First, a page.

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Thursday, April 23, 2009

Valuing Diversity Includes Language

For about eight years of my career I worked off-and-on along the Mexican border. My employer at the time had 9 manufacturing plants on a corridor from Juarez through Chihuahua City to Torreon. On the border about half the people with whom I worked spoke English. The further I got into the interior the fewer people spoke any English at all. I spent one whole week in Torreon by myself and encountered no one who spoke a word of English.

Imagine for a moment being in meetings for hours at a time where not a word of what was said was understandable to you. Think for a moment about the concentration that it takes to look interested and be polite while not having the slightest idea what's going on...for hours at a time.

That, friends and neighbors, is what its like for some of our non-English speaking warehouse staff to attend our all-employee quarterly meetings.

In order to bring our 40 or so non-English speakers into the conversations about our business we made sure they were invited to these meetings. Some who spoke good English would interpret for the others in Vietnamese or Spanish (as the case may be). After each meeting we would receiving complaints from Anglos (as my Mexican friends call us white boys and girls) about how distracting it was to have "those people" talking all through the meeting.

So next we began renting headsets so that one interpreter in each language could broadcast one interpretation to the employees rather than having multiple conversations. The result... complaints about the interpreters being a distraction.

In a few hours we will have our next All Employee Meeting. We are trying a different room layout and placement of the interpreters to minimize the distraction to everyone else. However, some distraction is unavoidable. The alternative to interpreters is to have separate meetings for these groups (segregation by national origin? I don't think so...) rent expensive Plexiglas interpretation booths to soundproof the interpreters from the rest of the group, or discontinue the service altogether. The last option would involve either making these meetings optional for non-English speakers or asking them to sit through long meetings with no idea of what's happening.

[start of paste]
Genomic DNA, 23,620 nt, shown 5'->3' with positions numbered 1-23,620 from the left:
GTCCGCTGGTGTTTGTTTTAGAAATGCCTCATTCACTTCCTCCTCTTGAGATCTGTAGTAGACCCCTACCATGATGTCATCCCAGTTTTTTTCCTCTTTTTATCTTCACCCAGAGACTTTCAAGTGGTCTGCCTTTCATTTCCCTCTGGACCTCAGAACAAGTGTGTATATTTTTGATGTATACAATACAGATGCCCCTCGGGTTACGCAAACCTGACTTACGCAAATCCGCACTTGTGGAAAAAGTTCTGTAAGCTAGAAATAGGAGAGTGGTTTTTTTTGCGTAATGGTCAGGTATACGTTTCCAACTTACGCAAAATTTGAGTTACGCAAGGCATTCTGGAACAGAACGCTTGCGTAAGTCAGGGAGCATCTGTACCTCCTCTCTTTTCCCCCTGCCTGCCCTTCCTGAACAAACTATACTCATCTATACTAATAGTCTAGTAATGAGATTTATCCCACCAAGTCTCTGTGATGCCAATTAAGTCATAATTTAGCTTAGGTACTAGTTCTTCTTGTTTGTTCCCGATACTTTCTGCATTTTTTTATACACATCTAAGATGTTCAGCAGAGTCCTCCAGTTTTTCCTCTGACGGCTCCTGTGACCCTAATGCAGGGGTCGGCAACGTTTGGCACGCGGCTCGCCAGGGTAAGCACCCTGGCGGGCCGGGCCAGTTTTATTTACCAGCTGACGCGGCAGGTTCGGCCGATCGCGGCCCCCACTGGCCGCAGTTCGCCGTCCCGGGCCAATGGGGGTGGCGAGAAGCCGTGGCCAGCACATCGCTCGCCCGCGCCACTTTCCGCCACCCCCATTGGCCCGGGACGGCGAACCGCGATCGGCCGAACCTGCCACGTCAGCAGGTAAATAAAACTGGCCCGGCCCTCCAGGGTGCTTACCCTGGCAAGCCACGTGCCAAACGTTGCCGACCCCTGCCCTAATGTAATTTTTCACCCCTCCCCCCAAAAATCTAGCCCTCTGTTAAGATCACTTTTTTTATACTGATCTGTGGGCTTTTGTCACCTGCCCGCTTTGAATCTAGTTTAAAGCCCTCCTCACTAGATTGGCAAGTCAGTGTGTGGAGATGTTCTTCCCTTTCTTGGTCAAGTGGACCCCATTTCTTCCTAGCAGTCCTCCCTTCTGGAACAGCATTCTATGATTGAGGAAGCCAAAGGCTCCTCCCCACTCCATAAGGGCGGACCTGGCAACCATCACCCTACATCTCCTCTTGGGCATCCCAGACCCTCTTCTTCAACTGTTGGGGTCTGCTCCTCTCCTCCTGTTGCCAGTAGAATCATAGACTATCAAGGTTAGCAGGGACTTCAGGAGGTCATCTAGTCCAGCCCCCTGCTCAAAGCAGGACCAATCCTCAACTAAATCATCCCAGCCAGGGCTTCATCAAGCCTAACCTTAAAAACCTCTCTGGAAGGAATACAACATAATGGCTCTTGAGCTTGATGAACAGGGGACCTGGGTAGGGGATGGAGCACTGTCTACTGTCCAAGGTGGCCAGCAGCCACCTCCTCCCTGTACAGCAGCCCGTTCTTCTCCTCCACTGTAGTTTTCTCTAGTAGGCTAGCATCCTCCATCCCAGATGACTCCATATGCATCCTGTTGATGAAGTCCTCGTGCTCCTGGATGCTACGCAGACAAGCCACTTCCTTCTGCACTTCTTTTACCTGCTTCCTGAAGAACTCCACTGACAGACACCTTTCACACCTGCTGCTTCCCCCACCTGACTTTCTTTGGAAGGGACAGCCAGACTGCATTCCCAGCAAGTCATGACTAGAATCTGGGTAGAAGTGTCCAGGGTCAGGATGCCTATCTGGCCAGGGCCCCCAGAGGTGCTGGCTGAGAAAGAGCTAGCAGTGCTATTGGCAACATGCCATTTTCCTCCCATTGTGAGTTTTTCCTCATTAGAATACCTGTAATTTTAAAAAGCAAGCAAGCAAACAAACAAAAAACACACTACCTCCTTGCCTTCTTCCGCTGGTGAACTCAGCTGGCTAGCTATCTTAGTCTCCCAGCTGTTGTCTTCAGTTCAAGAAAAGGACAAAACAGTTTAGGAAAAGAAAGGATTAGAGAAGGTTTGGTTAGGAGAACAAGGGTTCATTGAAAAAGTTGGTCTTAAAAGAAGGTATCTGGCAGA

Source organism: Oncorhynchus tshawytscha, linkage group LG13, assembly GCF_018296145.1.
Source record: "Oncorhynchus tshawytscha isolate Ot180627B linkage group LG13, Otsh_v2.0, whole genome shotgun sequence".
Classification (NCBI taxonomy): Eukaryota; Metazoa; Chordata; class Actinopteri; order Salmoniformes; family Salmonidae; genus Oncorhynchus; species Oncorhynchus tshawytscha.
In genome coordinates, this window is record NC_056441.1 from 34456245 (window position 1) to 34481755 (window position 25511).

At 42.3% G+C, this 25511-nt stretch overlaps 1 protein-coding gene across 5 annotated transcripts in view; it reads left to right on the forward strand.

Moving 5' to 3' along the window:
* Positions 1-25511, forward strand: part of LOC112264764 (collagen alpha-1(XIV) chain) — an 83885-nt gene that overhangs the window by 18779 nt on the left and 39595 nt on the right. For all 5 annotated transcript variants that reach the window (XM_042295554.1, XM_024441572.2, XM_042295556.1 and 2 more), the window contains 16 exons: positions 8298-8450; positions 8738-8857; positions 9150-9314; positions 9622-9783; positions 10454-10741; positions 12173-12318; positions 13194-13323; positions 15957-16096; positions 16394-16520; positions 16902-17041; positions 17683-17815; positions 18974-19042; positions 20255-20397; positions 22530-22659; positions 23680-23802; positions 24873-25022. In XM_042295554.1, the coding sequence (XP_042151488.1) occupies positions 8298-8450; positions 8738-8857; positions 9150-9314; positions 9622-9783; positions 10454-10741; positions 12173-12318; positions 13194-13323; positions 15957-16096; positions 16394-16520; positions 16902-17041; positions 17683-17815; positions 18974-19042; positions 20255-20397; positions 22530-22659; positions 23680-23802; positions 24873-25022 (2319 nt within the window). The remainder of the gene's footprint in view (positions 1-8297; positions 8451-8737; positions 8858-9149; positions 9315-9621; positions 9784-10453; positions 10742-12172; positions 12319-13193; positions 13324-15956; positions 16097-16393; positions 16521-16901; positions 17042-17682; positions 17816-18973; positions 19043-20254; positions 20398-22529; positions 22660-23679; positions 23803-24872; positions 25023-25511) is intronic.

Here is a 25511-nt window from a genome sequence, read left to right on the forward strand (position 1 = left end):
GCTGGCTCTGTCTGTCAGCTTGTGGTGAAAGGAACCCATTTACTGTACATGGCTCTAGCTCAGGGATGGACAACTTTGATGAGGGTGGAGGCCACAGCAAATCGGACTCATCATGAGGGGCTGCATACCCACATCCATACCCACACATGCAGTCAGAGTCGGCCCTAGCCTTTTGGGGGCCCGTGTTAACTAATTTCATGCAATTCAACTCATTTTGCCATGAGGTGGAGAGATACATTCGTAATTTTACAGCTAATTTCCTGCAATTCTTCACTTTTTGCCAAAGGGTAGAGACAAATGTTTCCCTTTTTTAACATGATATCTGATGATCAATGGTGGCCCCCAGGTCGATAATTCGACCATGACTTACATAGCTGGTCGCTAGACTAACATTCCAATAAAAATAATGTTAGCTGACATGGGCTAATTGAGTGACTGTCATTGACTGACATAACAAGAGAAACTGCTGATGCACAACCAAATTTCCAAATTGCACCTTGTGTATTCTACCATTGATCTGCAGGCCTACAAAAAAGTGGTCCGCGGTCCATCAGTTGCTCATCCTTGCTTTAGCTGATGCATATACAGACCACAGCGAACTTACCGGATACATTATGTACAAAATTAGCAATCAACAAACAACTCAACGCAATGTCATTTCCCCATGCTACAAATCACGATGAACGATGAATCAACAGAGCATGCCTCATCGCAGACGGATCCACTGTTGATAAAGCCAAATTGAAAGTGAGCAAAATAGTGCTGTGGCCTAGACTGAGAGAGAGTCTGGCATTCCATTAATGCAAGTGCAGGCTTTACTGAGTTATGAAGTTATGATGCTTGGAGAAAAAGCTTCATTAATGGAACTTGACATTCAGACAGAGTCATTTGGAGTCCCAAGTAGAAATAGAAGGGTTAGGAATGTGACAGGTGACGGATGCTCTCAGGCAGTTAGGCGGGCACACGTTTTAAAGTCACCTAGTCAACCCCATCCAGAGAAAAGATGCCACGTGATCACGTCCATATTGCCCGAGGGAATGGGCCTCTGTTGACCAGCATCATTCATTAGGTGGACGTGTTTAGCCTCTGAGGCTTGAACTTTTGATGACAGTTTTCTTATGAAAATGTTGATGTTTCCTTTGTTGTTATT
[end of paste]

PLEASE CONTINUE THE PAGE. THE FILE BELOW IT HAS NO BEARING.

Or there is another option. We can be tolerant of the distraction and know that its worth the trouble. The statement that this service makes about the value of each employee regardless of their ethnicity or national origin is worth the distraction. The statement this makes about the value of everyone no matter what their role in the company is worth the distraction. The statement about the rest of us, that we're willing to tolerate the distraction, is important. Basically we can't say with a straight face that we value a diverse workforce...just so long as everyone speaks English.

2 comments:

Eric said...

Maybe it's where I was seated compared to the translators, but I didn't notice them at all.

Christy O said...

I don't always notice them, but a couple of meetings ago I was sitting near the back, right in front of someone with a headset. I could hear it the whole time and it was a bit distracting. But my main emotion was to be very impressed and proud that we work so hard to be inclusive. Really, thank you for that.